At the box office, there’s horrible — and then there’s the weekend after Labor Day.
It’s hard to get audiences to hit up the multiplexes when they’re consumed with getting kids back to school and gearing up for football season. Eager to avoid the carnage, the major studios are steering clear, opting to stick with “Guardians of the Galaxy,” “Teenage Mutant Ninja Turtles” and a grab bag of lesser holdovers instead of launching new films.
“It seems like everybody took the weekend off here,” said Jeff Bock, a box office analyst with Exhibitor Relations. “This is as bad at it gets. This weekend, you expect the worst and hope for something a little better.”
The only new film entering this wasteland in a major way is “The Identical,” a musical drama from Freestyle Releasing about an Elvis-like character that is pitched at the faith-based community. Earlier this year, the distrib stunned box office watchers when it tapped into the Christian market to push low-budget “God’s Not Dead” to $60.7 million domestically.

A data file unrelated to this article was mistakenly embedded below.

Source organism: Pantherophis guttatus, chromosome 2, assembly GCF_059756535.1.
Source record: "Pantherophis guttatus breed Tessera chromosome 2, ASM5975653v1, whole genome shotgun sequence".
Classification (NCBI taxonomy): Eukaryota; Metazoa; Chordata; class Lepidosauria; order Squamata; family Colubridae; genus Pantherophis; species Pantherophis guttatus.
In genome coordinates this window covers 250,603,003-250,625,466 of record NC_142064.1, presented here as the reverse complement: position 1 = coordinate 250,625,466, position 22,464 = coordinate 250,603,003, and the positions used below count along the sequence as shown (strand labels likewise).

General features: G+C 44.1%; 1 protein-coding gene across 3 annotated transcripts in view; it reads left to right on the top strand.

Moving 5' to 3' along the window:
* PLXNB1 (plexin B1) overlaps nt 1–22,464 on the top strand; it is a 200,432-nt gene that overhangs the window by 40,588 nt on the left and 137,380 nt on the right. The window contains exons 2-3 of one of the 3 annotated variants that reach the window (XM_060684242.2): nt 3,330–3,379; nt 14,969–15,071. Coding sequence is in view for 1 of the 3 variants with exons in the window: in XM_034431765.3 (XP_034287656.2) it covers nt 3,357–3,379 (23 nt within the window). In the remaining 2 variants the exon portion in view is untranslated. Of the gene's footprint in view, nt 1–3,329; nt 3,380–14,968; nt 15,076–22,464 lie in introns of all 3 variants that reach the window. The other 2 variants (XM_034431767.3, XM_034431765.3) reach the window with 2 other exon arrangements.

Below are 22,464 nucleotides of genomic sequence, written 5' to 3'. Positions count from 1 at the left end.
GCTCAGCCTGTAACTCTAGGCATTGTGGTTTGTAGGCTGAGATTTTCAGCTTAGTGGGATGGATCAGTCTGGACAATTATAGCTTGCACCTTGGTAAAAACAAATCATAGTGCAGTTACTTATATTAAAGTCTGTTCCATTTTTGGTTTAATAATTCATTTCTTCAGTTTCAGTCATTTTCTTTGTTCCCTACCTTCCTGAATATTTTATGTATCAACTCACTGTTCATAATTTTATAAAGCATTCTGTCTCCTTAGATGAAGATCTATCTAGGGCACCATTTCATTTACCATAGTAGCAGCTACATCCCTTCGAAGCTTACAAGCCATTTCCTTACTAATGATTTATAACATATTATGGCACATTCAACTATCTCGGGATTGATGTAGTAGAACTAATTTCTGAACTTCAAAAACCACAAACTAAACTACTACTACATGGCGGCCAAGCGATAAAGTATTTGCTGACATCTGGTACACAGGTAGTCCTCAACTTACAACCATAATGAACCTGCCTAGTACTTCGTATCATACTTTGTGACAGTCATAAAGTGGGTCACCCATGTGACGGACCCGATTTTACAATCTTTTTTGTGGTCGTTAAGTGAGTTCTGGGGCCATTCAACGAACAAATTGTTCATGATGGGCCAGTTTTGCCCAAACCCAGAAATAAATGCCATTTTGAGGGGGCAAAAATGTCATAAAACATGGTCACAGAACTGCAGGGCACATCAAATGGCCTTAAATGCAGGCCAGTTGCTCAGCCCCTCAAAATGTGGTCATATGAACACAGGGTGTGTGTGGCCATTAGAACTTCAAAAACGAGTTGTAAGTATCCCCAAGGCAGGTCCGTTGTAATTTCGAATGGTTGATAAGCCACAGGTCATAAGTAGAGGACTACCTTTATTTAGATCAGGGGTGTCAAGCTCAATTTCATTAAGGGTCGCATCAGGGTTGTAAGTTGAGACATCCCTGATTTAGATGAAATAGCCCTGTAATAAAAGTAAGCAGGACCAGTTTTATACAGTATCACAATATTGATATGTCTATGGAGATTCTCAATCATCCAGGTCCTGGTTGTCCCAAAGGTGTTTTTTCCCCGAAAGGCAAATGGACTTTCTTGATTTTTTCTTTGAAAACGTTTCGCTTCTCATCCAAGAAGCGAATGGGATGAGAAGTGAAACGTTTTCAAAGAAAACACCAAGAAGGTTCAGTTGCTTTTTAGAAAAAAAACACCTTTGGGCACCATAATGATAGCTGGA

That success was one of many. Films such as “Heaven is For Real” ($91.4 million) and “Son of God” ($59.7 million) have amply demonstrated this year that this is a moviegoing population that will turn out in droves if marketed to correctly.
“This is a renaissance for films aimed at faith-based crowds,” said Phil Contrino, vice president and chief analyst at BoxOffice.com. “They’re shaking up the way movies are marketed. They’re not doing rush TV spots. They’re doing grassroots appeals to churches.”
Look for “The Identical,” which follows twin brothers separated at birth and stars Seth Green and Ashley Judd, to pull in $3 million across 1,956 theaters. Freestyle declined to give a budget figure, but it reportedly cost $12 million to produce.
Once again, “Guardians of the Galaxy” will benefit from the dearth of competition. The Marvel movie recently became the year’s top-grossing film — the first August release to achieve that feat since 1980 — and will take first place for the third week running. The comicbook adaptation should add roughly $10 million to its total and will likely become the first film this year to hit $300 million domestically in the coming weeks.
Sliding in for second place will likely be “Teenage Mutant Ninja Turtles,” which should pick up $8 million. Teen weepy “If I Stay” should nab third position with $4 million to $5 million. “As Above, So Below” and “November Man,” both of which opened last week to middling results, should drop steeply in their sophomore weekends in theaters. Expect both pictures to pull in less than $5 million in ticket sales.
“The marketplace needs new blood in a pretty bad way,” said Contrino.